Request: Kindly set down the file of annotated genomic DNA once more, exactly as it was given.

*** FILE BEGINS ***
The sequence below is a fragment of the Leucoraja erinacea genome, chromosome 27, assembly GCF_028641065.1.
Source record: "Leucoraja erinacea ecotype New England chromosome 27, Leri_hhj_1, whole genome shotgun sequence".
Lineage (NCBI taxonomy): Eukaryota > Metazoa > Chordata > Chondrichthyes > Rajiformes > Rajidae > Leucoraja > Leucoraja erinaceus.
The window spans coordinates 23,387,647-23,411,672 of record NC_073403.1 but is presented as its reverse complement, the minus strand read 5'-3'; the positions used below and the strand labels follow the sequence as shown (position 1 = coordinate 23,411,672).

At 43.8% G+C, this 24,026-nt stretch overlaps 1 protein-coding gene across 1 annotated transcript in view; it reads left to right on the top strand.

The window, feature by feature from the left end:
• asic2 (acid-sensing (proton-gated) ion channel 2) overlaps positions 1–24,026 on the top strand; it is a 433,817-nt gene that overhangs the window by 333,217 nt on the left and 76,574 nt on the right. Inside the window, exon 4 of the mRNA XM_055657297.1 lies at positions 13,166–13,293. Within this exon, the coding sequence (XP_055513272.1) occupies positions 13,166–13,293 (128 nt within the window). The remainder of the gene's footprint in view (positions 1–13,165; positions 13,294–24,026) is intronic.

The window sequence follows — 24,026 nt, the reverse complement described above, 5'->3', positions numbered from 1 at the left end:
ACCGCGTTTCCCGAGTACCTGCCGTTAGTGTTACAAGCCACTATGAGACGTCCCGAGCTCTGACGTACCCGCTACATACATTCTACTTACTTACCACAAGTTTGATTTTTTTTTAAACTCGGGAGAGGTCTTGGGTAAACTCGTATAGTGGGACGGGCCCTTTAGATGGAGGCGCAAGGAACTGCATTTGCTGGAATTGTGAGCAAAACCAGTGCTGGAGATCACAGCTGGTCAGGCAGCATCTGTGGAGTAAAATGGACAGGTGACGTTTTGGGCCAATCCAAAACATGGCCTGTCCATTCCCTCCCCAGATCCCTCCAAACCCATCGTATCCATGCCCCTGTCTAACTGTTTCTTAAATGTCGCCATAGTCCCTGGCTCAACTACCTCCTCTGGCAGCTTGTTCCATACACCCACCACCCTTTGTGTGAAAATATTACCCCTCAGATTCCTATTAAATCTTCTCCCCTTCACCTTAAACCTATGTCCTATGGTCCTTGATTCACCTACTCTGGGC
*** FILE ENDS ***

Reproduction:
The sequence below is a fragment of the Leucoraja erinacea genome, chromosome 27, assembly GCF_028641065.1.
Source record: "Leucoraja erinacea ecotype New England chromosome 27, Leri_hhj_1, whole genome shotgun sequence".
Lineage (NCBI taxonomy): Eukaryota > Metazoa > Chordata > Chondrichthyes > Rajiformes > Rajidae > Leucoraja > Leucoraja erinaceus.
The window spans coordinates 23,387,647-23,411,672 of record NC_073403.1 but is presented as its reverse complement, the minus strand read 5'-3'; the positions used below and the strand labels follow the sequence as shown (position 1 = coordinate 23,411,672).

At 43.8% G+C, this 24,026-nt stretch overlaps 1 protein-coding gene across 1 annotated transcript in view; it reads left to right on the top strand.

The window, feature by feature from the left end:
• asic2 (acid-sensing (proton-gated) ion channel 2) overlaps positions 1–24,026 on the top strand; it is a 433,817-nt gene that overhangs the window by 333,217 nt on the left and 76,574 nt on the right. Inside the window, exon 4 of the mRNA XM_055657297.1 lies at positions 13,166–13,293. Within this exon, the coding sequence (XP_055513272.1) occupies positions 13,166–13,293 (128 nt within the window). The remainder of the gene's footprint in view (positions 1–13,165; positions 13,294–24,026) is intronic.

The window sequence follows — 24,026 nt, the reverse complement described above, 5'->3', positions numbered from 1 at the left end:
ACCGCGTTTCCCGAGTACCTGCCGTTAGTGTTACAAGCCACTATGAGACGTCCCGAGCTCTGACGTACCCGCTACATACATTCTACTTACTTACCACAAGTTTGATTTTTTTTTAAACTCGGGAGAGGTCTTGGGTAAACTCGTATAGTGGGACGGGCCCTTTAGATGGAGGCGCAAGGAACTGCATTTGCTGGAATTGTGAGCAAAACCAGTGCTGGAGATCACAGCTGGTCAGGCAGCATCTGTGGAGTAAAATGGACAGGTGACGTTTTGGGCCAATCCAAAACATGGCCTGTCCATTCCCTCCCCAGATCCCTCCAAACCCATCGTATCCATGCCCCTGTCTAACTGTTTCTTAAATGTCGCCATAGTCCCTGGCTCAACTACCTCCTCTGGCAGCTTGTTCCATACACCCACCACCCTTTGTGTGAAAATATTACCCCTCAGATTCCTATTAAATCTTCTCCCCTTCACCTTAAACCTATGTCCTATGGTCCTTGATTCACCTACTCTGGGC